Residents in States With Troubled Exchanges Can Still Get Subsidies
From California Health Line, February 28, 2014
On Thursday, the Obama administration announced that residents in states that experienced technical problems with their state-run health insurance exchange websites still will be able to receive federal subsidies even if they purchase coverage outside of the exchange, the AP/Sacramento Bee reports.
According to the AP/Bee, the change is significant because up until Thursday, the subsidies were only available to consumers who purchased health insurance through the Affordable Care Act's exchanges.
In announcing the policy change, HHS said, "We recognize that some states have experienced difficulties in processing automated eligibility determinations and enrollments." Therefore, the administration is "providing options to marketplaces to ensure eligible consumers have access to financial assistance and issuers are paid," the department said.
The change will allow eligible residents to obtain the subsidies retroactively.
However, the AP/Bee notes that it might be difficult for states and insurers to implement the change because it is "couched in technical jargon." For example, consumers must demonstrate that they tried to enroll for coverage through their state's exchange, and the health plan they purchased outside the exchanges must meet certain ACA requirements.
Officials in some of the states that have been dealing with a myriad of technical issues in their exchanges welcomed the policy change. Oregon Gov. John Kitzhaber (D) -- whose state's exchange did not launch until this month because of various issues -- said the policy "means that many more Oregonians will be able to access better coverage at a more affordable cost" (Alonso-Zaldivar,AP/Sacramento Bee, 2/28).
CMS Continues To Fix HealthCare.gov
Meanwhile, CMS on Thursday said it is continuing to work to resolve several lingering issues with HealthCare.gov, The Hill's "Healthwatch" reports.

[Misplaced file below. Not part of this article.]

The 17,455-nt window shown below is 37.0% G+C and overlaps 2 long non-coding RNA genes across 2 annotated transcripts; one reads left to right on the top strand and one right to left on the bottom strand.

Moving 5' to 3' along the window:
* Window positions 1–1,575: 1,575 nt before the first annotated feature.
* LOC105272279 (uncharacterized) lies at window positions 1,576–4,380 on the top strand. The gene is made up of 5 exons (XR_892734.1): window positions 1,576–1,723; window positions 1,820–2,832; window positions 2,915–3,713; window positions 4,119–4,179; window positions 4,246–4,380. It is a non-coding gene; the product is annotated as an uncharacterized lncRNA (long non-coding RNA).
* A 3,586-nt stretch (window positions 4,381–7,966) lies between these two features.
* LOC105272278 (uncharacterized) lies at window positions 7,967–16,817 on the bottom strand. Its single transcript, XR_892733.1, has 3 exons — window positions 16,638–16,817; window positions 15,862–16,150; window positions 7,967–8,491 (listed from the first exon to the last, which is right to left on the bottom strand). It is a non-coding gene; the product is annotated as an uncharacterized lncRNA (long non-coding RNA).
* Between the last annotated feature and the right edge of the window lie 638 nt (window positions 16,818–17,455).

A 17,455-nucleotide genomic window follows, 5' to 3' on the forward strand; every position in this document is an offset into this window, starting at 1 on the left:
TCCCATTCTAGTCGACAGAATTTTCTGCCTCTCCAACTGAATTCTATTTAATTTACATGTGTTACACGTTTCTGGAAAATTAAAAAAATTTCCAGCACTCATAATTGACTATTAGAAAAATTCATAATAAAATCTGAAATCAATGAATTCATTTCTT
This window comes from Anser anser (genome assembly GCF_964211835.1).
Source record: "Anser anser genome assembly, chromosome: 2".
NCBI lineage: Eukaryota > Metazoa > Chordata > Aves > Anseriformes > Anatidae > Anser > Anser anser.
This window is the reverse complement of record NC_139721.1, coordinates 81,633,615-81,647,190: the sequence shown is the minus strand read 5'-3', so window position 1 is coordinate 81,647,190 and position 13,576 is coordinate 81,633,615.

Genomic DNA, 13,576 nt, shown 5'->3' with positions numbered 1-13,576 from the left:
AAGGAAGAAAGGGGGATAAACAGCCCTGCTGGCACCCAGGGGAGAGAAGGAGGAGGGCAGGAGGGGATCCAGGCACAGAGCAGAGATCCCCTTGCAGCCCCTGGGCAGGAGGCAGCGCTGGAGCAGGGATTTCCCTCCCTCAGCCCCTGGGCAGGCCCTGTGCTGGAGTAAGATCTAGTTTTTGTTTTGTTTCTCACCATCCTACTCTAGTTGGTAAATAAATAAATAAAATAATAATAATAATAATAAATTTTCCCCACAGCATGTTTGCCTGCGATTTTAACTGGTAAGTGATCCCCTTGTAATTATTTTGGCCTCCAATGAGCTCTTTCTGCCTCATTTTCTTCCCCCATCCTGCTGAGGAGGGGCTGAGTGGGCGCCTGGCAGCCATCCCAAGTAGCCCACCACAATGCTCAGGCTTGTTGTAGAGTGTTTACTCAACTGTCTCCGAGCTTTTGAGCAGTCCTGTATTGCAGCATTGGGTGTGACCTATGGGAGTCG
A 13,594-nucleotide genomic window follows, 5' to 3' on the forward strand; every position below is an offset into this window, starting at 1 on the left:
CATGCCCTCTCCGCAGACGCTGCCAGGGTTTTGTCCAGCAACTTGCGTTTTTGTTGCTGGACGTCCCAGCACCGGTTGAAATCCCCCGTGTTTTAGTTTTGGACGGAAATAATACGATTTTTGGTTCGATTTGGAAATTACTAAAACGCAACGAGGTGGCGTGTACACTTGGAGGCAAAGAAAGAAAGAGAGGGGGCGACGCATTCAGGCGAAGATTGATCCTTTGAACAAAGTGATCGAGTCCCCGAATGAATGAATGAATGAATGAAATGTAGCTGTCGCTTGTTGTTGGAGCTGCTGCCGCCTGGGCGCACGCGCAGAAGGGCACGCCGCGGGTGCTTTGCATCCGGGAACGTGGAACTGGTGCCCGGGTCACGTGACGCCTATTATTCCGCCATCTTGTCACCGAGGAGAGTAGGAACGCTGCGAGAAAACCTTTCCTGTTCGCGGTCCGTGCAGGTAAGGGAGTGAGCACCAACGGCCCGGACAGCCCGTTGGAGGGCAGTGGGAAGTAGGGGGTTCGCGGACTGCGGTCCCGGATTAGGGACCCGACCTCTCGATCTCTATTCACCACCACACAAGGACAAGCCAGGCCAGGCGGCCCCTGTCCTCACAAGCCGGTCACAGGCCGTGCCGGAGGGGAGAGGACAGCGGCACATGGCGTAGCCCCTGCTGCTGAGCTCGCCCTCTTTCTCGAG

Officials said the agency has made the account creation process easier, added additional support at different points of the application and enrollment process and created ways for consumers to report life changes that might impact their eligibility status.
In addition, CMS Communications Director Julie Bataille -- in a "Digital Strategy" blog post -- said the agency has worked to improve the website's customer service by providing staff with additional training and hiring more staff members who speak Spanish.
Bataille also wrote that HealthCare.gov's technology staff "continues to monitor system performance in real time, 24/7 and take steps to improve the user experience" (Viebeck , "Healthwatch," The Hill, 2/27).
TIME Report Says Obama Considered Shuttering HealthCare.gov, Starting From Scratch
CMS' announcement came within hours of publication of a new TIME Magazine investigative piece, which reported that President Obama considered pulling the problem-plagued federal health insurance exchange website offline following its launch in October 2013 to rebuild it from scratch, "Healthwatch" reports.
Account to reporter Steven Brill, Obama sent White House Chief of Staff Dennis McDonough to CMS in October 2013 to gauge whether the website could be repaired. McDonough told Brill that Obama "wanted to know if [the site was] salvageable," or if it needed "to be scrapped to start over."
In his article, Brill highlights the challenges of fixing the site and the team of experts that the administration gathered -- who worked almost round-the-clock for about six weeks -- to complete the repairs. In addition, the article details a series of events led by federal contractors, CMS and other parts of the administration that lead to site's early failures (Viebeck , "Healthwatch," The Hill, 2/27).
According to Brill, one unidentified White House senior adviser said meetings surrounding the site "drove [Obama] crazy" because "[n]obody could even tell us it the system was up as we were sitting there, except by taking out laptops and trying to go on it." On Oct. 17, 2013, Obama proposed shutting down the site and rebuilding it from scratch (Brill, TIME Magazine, 3/10).
The administration did not respond to requests for comments on Brill's piece, "Healthwatch" reports (Viebeck , "Healthwatch," The Hill, 2/27).
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